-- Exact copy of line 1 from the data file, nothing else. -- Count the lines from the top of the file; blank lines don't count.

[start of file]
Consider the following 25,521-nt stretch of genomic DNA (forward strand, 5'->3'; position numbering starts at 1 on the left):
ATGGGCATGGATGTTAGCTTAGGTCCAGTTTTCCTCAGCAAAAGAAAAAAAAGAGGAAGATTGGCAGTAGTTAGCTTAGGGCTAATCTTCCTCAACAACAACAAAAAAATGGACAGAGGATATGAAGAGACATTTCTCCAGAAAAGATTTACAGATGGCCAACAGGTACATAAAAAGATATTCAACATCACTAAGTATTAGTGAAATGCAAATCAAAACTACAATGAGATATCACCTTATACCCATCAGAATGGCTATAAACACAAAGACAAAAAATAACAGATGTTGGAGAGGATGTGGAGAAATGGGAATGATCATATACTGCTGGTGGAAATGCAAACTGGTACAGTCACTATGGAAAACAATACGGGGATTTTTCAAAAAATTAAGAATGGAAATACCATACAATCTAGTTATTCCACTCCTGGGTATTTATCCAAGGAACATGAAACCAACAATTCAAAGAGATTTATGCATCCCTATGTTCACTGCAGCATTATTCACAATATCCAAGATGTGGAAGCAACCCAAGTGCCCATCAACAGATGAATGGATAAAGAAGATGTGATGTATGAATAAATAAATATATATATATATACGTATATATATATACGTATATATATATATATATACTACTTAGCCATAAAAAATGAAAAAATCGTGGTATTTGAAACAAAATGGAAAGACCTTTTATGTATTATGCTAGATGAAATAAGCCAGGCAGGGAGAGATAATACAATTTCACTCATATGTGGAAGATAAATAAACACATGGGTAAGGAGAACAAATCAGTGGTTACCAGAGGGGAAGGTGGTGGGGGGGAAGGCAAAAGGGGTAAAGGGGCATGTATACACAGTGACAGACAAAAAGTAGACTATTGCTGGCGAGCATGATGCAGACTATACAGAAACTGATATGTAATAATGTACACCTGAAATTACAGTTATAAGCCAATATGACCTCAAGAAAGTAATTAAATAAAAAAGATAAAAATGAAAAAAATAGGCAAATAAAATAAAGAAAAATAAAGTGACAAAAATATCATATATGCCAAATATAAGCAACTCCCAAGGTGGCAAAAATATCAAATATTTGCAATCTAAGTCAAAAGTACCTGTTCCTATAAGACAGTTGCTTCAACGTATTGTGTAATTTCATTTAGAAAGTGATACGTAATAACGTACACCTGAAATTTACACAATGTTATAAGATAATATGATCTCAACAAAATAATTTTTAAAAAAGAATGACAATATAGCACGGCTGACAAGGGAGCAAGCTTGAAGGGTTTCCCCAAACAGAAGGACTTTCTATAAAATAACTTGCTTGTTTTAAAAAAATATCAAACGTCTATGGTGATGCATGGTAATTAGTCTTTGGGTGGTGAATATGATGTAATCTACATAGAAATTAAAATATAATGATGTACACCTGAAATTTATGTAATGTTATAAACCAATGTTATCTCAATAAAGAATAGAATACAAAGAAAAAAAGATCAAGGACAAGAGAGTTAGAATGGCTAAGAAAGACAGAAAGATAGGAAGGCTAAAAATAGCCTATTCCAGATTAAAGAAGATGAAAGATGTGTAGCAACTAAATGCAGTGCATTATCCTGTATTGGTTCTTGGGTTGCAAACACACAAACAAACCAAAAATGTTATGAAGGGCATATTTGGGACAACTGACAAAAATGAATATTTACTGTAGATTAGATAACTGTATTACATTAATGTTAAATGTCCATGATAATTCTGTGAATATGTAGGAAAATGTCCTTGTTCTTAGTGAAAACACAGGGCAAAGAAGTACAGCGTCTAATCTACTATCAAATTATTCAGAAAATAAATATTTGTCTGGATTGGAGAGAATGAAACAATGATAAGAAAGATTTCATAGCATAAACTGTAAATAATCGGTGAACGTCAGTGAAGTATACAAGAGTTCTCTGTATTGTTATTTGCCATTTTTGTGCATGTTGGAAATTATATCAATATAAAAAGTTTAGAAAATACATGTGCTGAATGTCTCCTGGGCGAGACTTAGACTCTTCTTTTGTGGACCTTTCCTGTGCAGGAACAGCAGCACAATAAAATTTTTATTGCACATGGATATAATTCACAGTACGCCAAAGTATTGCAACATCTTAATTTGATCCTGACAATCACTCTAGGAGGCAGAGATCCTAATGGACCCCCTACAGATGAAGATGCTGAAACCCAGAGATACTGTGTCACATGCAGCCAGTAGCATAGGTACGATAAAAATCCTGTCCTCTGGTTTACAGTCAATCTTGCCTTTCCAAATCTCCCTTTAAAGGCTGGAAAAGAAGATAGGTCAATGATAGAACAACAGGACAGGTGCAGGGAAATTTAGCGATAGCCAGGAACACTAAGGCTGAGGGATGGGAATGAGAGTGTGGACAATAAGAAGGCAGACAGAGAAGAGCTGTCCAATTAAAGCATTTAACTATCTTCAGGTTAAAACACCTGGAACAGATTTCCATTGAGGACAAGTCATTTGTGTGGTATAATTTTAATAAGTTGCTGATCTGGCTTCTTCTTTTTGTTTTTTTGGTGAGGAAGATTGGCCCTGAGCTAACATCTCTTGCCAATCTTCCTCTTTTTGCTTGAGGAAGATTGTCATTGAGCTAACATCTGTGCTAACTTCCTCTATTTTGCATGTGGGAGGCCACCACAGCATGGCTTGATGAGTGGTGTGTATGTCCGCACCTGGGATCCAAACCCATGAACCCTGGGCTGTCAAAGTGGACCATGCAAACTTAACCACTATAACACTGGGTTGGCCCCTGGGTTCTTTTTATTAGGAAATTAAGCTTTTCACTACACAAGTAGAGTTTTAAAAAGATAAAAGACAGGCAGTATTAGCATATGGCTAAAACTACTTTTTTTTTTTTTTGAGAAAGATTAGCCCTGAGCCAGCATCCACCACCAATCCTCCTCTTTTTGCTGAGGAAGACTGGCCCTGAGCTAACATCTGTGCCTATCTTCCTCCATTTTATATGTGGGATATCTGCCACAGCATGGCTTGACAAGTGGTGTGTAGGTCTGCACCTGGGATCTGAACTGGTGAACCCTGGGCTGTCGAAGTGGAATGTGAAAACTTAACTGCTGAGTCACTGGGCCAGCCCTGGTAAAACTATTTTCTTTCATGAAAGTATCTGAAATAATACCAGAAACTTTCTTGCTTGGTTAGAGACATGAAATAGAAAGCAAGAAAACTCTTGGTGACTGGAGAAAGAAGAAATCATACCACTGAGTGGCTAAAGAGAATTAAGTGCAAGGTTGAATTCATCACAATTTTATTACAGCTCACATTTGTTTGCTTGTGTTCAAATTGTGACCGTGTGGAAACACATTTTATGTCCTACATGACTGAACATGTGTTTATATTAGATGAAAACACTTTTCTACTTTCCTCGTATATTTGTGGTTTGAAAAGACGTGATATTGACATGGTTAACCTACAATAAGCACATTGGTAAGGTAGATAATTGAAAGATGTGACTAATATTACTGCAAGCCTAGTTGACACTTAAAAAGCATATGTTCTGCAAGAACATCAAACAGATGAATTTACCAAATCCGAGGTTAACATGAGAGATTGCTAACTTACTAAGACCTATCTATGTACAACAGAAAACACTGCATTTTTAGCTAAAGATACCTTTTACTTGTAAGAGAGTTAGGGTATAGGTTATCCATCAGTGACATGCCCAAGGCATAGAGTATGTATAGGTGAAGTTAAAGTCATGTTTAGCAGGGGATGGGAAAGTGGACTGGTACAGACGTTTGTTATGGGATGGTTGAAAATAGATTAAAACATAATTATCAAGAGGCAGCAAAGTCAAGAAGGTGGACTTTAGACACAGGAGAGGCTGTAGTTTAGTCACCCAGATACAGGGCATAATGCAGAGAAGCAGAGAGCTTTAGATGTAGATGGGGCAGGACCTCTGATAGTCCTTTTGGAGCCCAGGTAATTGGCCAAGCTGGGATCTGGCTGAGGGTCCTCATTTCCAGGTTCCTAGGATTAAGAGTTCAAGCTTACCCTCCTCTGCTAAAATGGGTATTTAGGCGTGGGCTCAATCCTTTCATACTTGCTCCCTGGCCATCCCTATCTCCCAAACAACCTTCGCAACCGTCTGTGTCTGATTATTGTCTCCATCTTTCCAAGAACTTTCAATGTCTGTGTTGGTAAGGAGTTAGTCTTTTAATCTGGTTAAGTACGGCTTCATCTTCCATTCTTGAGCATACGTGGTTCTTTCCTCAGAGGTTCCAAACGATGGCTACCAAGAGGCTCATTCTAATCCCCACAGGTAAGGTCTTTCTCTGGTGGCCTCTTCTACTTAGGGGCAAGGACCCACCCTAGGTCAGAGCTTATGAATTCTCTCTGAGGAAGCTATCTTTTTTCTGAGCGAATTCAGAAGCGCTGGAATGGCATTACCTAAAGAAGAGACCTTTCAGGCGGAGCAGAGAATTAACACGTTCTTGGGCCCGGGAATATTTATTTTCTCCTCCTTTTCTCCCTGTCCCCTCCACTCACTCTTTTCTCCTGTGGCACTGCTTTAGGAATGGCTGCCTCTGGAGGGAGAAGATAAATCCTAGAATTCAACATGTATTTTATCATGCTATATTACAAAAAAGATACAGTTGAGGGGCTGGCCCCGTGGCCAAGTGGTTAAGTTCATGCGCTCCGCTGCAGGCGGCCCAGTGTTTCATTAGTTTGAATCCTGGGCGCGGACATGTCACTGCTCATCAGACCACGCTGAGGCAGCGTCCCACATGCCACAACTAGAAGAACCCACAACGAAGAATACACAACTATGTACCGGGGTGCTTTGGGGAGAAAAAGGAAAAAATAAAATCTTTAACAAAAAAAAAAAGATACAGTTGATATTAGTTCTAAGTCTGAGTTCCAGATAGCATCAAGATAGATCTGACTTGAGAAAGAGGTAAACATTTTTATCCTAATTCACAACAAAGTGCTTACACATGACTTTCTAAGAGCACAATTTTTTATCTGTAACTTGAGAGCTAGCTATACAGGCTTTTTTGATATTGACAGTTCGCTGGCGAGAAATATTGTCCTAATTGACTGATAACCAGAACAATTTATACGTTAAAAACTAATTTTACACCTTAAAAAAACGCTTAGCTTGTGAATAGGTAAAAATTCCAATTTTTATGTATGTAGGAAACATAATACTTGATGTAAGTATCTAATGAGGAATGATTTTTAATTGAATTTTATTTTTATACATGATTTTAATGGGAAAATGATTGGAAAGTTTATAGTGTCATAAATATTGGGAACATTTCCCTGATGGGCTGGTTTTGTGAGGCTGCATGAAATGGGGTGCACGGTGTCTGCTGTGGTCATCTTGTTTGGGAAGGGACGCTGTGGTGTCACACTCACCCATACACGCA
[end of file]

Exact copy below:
Consider the following 25,521-nt stretch of genomic DNA (forward strand, 5'->3'; position numbering starts at 1 on the left):